BlackBerry Curve 9360
MRP: Rs 20,000
Street Price (As On 28-Nov-2011): Rs 19,200 (Infibeam.com; HomeShop18.com)
With the 9360, BlackBerry returns to its roots with a QWERTY keypad. The device sports the new BlackBerry OS 7, a pixel-packed screen, and a relatively faster CPU than its predecessors. The phone seems like a good upgrade for existing BB users, but let's find out how it fares against the competition.
Design And Build Quality
The retail box packs in a phone, USB cable, charger, and earphones. The package also contains a 4 GB microSD card, but we didn't receive one with the review unit.
The device measures 4.3" (l) x 2.4" (w) x 0.4" (d), and weighs 99 grammes. It looks similar to the Curve 8520 and Bold 9780, except for the slim body. The glossy plastic on the front looks ok, but having the same finish on the back doesn't do anything for the grip. Having said that, at least it looks better than previous BlackBerrys.
I was expecting a touch-and-type interface, which I enjoyed in the Nokia E6. However, this phone lacks a touchscreen; thus, navigation is taken care of by five physical buttons: [Call], [Hang Up], [Menu], [Back], and an optical trackpad. The physical keyboard is a standard BlackBerry affair. The keys are reasonably spaced and perfectly sized - a treat for heavy texters.
The phone is powered by an 800 MHz CPU and has 512 MB of RAM. Other specs include NFC, Wi-Fi, Bluetooth, GPS, a 5 MP camera, 3.5 mm jack, microSD card slot, and a 1230 mAh battery. NFC can be used to pair supported devices by tapping them together. Moreover, it can be used to read tags and share data (such as contacts) easily.
The 2.4" LED-lit screen has pixel dimensions of 480x360. The display is bright and crisp. Moreover, it has great viewing angles. On the flipside, the manufacturer is just so wrong in not including scratch-resistant glass on such an expensive device.
UI And Applications
The device features the new BB OS, similar to that on the recently reviewed Torch 9860. However, OS 7 is not very pleasant sans a touchscreen. Having said that, I'm sure BB fans will get used to it in no time. The interface features an app drawer, status area, and a notification bar that has been already explained in the Torch 9860's review. Multitasking is duly covered, and you can switch between apps with a long press of the [Menu] button.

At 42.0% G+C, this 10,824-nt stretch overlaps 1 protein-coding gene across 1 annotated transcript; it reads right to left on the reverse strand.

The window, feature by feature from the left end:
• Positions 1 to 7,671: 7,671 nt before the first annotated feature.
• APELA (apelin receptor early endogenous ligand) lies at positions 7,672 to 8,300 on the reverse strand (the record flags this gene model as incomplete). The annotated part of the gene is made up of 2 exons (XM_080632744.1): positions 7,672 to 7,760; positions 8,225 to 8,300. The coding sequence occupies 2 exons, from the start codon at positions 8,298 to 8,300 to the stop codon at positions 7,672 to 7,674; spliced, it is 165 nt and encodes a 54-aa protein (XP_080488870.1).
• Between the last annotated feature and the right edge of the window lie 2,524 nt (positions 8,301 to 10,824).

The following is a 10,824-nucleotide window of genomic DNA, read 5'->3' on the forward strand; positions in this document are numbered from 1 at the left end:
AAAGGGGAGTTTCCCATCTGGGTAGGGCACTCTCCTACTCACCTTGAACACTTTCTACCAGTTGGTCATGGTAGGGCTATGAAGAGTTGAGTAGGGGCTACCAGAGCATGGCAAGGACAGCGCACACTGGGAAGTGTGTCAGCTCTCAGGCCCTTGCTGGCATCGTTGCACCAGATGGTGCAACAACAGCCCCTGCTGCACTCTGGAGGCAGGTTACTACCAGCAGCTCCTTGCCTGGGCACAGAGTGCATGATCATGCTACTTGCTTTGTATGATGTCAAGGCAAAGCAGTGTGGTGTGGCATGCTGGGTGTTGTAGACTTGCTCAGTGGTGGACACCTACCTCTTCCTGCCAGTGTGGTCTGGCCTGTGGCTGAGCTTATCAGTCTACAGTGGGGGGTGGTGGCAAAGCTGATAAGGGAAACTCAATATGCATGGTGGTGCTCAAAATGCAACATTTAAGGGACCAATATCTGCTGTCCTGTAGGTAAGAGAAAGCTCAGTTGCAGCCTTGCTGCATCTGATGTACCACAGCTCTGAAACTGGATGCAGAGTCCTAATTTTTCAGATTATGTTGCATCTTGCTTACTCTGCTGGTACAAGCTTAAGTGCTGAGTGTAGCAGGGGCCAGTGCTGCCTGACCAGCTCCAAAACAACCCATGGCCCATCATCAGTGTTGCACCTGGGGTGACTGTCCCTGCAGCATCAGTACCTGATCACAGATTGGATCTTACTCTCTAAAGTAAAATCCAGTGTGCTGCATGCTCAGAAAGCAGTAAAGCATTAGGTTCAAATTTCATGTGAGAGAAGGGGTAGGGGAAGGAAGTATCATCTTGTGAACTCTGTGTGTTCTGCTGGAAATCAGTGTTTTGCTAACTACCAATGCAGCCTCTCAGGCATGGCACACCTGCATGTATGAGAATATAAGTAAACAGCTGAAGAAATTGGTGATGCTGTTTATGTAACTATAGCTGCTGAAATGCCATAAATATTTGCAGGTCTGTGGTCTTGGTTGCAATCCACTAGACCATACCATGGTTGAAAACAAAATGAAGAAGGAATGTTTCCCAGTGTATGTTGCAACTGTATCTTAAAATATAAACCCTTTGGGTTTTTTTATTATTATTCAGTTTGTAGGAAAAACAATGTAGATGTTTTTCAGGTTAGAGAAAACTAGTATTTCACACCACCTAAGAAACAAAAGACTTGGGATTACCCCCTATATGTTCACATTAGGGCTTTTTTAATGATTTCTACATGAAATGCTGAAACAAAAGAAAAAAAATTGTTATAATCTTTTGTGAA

All in all, I found the UI fast for the most part, but it becomes sluggish in the App World. Worse, the handset restarted quite a few times during testing. RIM should quickly address these issues in order to make the OS usable.
The device comes preinstalled with the Documents To Go app for editing documents. For those wanting more, App World is your friend. However, watch out for the expensive apps!
The web browser renders pages speedily, and text reflow works well. However, it has a major stability issue and crashes very often. Also, BlackBerry Maps is not very useful since it lacks voice-guided navigation. RIM should focus on this issue, since a capable navigation solution will definitely appeal to its audience.
The phone's sound quality is ok, but I was expecting something better after being impressed by the 9860's audio performance. On the other hand, the video player is quite capable, supporting MP4, DivX, XviD, and WMV videos up to 720p. I'm aware that 720p is excessive for a 2.4" screen, but it's always good to have a device that can play most videos without having to convert them.
The onboard 5 MP fixed-focus camera is accompanied by a single LED flash. While outdoors, it reproduces good colours, but jagged edges and excessive noise play spoilsport. What's more, the camera cannot handle close-ups or low-light shots properly.
The device is also capable of 480p video recording, but the results aren't pleasant. Clips are saved in the 3GP format, which again is a downer due to its lack of quality.